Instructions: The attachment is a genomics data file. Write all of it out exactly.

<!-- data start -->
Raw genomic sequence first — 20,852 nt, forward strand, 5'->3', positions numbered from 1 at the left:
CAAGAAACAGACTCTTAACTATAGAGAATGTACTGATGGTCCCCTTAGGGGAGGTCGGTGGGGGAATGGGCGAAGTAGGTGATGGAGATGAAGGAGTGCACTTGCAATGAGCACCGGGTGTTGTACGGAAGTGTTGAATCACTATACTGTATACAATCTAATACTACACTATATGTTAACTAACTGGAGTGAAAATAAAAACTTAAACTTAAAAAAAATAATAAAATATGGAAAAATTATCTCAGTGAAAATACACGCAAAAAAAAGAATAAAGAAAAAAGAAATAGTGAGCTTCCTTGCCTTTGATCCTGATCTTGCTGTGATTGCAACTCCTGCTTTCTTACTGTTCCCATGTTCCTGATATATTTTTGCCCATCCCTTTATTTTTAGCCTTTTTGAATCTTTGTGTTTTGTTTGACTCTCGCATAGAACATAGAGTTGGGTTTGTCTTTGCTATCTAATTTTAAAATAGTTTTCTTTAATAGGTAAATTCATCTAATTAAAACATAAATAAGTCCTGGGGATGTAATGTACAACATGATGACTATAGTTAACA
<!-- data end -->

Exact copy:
Raw genomic sequence first — 20,852 nt, forward strand, 5'->3', positions numbered from 1 at the left:
CAAGAAACAGACTCTTAACTATAGAGAATGTACTGATGGTCCCCTTAGGGGAGGTCGGTGGGGGAATGGGCGAAGTAGGTGATGGAGATGAAGGAGTGCACTTGCAATGAGCACCGGGTGTTGTACGGAAGTGTTGAATCACTATACTGTATACAATCTAATACTACACTATATGTTAACTAACTGGAGTGAAAATAAAAACTTAAACTTAAAAAAAATAATAAAATATGGAAAAATTATCTCAGTGAAAATACACGCAAAAAAAAGAATAAAGAAAAAAGAAATAGTGAGCTTCCTTGCCTTTGATCCTGATCTTGCTGTGATTGCAACTCCTGCTTTCTTACTGTTCCCATGTTCCTGATATATTTTTGCCCATCCCTTTATTTTTAGCCTTTTTGAATCTTTGTGTTTTGTTTGACTCTCGCATAGAACATAGAGTTGGGTTTGTCTTTGCTATCTAATTTTAAAATAGTTTTCTTTAATAGGTAAATTCATCTAATTAAAACATAAATAAGTCCTGGGGATGTAATGTACAACATGATGACTATAGTTAACA